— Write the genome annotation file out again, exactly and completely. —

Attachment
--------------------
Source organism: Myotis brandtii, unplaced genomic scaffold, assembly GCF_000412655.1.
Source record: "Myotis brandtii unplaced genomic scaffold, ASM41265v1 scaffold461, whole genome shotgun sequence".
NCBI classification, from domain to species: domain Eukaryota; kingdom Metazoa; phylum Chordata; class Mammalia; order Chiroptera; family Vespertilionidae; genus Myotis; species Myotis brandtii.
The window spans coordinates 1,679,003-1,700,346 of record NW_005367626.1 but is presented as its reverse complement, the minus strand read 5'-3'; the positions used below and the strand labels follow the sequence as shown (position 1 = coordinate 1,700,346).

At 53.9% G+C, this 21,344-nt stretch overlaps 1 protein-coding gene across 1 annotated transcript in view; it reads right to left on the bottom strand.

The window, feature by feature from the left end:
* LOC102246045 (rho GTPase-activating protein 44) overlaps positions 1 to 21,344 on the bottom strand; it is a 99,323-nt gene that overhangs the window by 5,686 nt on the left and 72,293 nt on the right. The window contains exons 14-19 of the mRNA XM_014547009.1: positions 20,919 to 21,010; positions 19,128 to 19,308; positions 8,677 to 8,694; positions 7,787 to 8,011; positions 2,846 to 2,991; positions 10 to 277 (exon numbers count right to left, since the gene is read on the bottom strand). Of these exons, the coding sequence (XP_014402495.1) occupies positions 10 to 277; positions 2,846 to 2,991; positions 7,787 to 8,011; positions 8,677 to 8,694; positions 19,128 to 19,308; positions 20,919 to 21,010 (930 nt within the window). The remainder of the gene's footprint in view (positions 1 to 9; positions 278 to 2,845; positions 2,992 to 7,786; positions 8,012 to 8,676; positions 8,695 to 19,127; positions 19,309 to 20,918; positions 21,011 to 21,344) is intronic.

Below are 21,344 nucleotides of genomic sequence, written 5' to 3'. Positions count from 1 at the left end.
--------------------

Source organism: Myotis brandtii, unplaced genomic scaffold, assembly GCF_000412655.1.
Source record: "Myotis brandtii unplaced genomic scaffold, ASM41265v1 scaffold461, whole genome shotgun sequence".
NCBI classification, from domain to species: domain Eukaryota; kingdom Metazoa; phylum Chordata; class Mammalia; order Chiroptera; family Vespertilionidae; genus Myotis; species Myotis brandtii.
The window spans coordinates 1,679,003-1,700,346 of record NW_005367626.1 but is presented as its reverse complement, the minus strand read 5'-3'; the positions used below and the strand labels follow the sequence as shown (position 1 = coordinate 1,700,346).

At 53.9% G+C, this 21,344-nt stretch overlaps 1 protein-coding gene across 1 annotated transcript in view; it reads right to left on the bottom strand.

The window, feature by feature from the left end:
* LOC102246045 (rho GTPase-activating protein 44) overlaps positions 1 to 21,344 on the bottom strand; it is a 99,323-nt gene that overhangs the window by 5,686 nt on the left and 72,293 nt on the right. The window contains exons 14-19 of the mRNA XM_014547009.1: positions 20,919 to 21,010; positions 19,128 to 19,308; positions 8,677 to 8,694; positions 7,787 to 8,011; positions 2,846 to 2,991; positions 10 to 277 (exon numbers count right to left, since the gene is read on the bottom strand). Of these exons, the coding sequence (XP_014402495.1) occupies positions 10 to 277; positions 2,846 to 2,991; positions 7,787 to 8,011; positions 8,677 to 8,694; positions 19,128 to 19,308; positions 20,919 to 21,010 (930 nt within the window). The remainder of the gene's footprint in view (positions 1 to 9; positions 278 to 2,845; positions 2,992 to 7,786; positions 8,012 to 8,676; positions 8,695 to 19,127; positions 19,309 to 20,918; positions 21,011 to 21,344) is intronic.

Below are 21,344 nucleotides of genomic sequence, written 5' to 3'. Positions count from 1 at the left end.